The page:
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Bad Weather and Pets
With the recent spate of torrential weather around Australia, Pet Insurance Australia (PIA) is urging all pet owners to take care over this stormy season.
“Many pets can end up with injuries caused by terrible storms,” explains Nadia Crighton, spokesperson for PIA. “Some animals can also suffer from a form of anxiety brought on by thunderstorms, known as storm-phobia.”
Signs of anxiety may vary amongst pets; though many include:
- Rapid or excessive panting
- Destructive Behaviour
PIA is advising pet owners to seek veterinary advice if they suspect that their pet is suffering from storm anxiety before the animal is put in harm’s way.
“There are a range of treatment options available to those who have pets that are petrified of storms and the static electricity that comes along with it,” says Crighton. “Your vet can help you better understand your pet’s condition and how best to help.”
It is also important to carry out additional environmental checks during wild and unpredictable weather. Ensuring your pet has adequate and safe shelter is vital, particularly during high wind and hailstorm activity.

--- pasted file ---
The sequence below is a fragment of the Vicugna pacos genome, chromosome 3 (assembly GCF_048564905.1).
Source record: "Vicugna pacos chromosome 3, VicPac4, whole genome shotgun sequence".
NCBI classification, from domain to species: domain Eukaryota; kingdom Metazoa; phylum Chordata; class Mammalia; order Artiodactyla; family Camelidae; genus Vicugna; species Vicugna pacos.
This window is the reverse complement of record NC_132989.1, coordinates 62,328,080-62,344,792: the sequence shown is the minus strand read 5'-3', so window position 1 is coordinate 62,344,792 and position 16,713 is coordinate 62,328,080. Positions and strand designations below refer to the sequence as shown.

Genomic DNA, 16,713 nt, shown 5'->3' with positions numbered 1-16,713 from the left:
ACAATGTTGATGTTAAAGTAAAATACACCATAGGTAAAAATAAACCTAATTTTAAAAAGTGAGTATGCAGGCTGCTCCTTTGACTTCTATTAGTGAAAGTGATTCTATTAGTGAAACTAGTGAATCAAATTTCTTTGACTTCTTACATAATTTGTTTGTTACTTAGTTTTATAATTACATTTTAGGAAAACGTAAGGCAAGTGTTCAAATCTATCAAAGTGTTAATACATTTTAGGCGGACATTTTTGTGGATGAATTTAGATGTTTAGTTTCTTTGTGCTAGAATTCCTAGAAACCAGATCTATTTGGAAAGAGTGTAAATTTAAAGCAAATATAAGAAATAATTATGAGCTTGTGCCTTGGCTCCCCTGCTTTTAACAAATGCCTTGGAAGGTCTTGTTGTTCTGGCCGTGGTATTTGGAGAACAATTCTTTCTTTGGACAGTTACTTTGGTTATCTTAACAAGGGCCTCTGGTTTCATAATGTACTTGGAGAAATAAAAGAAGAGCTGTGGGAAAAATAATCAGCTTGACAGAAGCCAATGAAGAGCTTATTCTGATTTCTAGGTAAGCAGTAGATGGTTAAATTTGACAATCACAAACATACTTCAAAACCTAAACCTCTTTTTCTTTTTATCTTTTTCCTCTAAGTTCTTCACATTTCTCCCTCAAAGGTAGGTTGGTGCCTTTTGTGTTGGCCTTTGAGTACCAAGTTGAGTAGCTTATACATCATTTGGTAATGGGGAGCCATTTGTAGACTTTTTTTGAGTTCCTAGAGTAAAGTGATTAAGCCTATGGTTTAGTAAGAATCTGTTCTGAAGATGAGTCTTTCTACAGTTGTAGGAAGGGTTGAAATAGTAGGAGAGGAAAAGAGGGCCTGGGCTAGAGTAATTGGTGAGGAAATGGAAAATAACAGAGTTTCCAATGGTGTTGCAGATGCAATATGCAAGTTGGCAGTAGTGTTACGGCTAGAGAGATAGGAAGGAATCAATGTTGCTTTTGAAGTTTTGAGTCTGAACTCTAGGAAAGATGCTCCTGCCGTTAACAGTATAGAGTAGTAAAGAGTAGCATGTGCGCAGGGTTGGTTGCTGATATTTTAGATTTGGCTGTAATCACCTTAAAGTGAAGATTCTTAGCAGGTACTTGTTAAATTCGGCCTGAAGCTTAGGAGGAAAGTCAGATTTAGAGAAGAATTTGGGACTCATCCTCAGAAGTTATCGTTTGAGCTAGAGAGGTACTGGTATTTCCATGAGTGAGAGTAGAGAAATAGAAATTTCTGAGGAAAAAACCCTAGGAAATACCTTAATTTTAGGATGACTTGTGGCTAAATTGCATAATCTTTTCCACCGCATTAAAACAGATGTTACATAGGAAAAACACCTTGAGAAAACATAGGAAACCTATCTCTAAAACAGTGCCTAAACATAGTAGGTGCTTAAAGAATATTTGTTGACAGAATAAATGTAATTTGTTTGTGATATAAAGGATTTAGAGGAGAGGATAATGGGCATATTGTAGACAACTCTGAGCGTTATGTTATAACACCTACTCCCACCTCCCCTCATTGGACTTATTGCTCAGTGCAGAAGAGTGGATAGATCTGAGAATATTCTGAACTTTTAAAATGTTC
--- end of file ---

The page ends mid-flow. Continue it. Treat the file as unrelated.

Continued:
“Storms tend to hit hard and fast. So assuming that there will not be a bad storm before you leave for work, may be a completely different story come 4 p.m.,” Crighton suggests.
“Always check your trees after a storm and pop your dog’s kennel in a safe area away from areas that could be affected by fallen branches or large hailstones.”
Crighton also suggests that you check cat-doors daily for obstruction.
“During this type of weather, it is advisable to keep your pets inside,” mentions Crighton.
A ‘safe zone’ like a bathroom or a laundry room can give your pet added security.
“Make sure that this room has access to water, a warm soft bed, a hiding area, and even classical music that can drown out the sound of wind and rain.”
Keeping microchip and registration information updated with your local council can also assist in finding your pet if something goes wrong during a storm.
“Fences are commonly damaged, gates get blown open and pets get lost during storms of any degree,” states Crighton.
“Many times people forget to update their microchip information, even though it is a fact that microchips reunite lost animals with owners, quickly.”
PIA also advises organising an emergency kit for your pet. One that includes basic first aid equipment, a spare bed, food, food/ water bowls and a pet lead with a collar.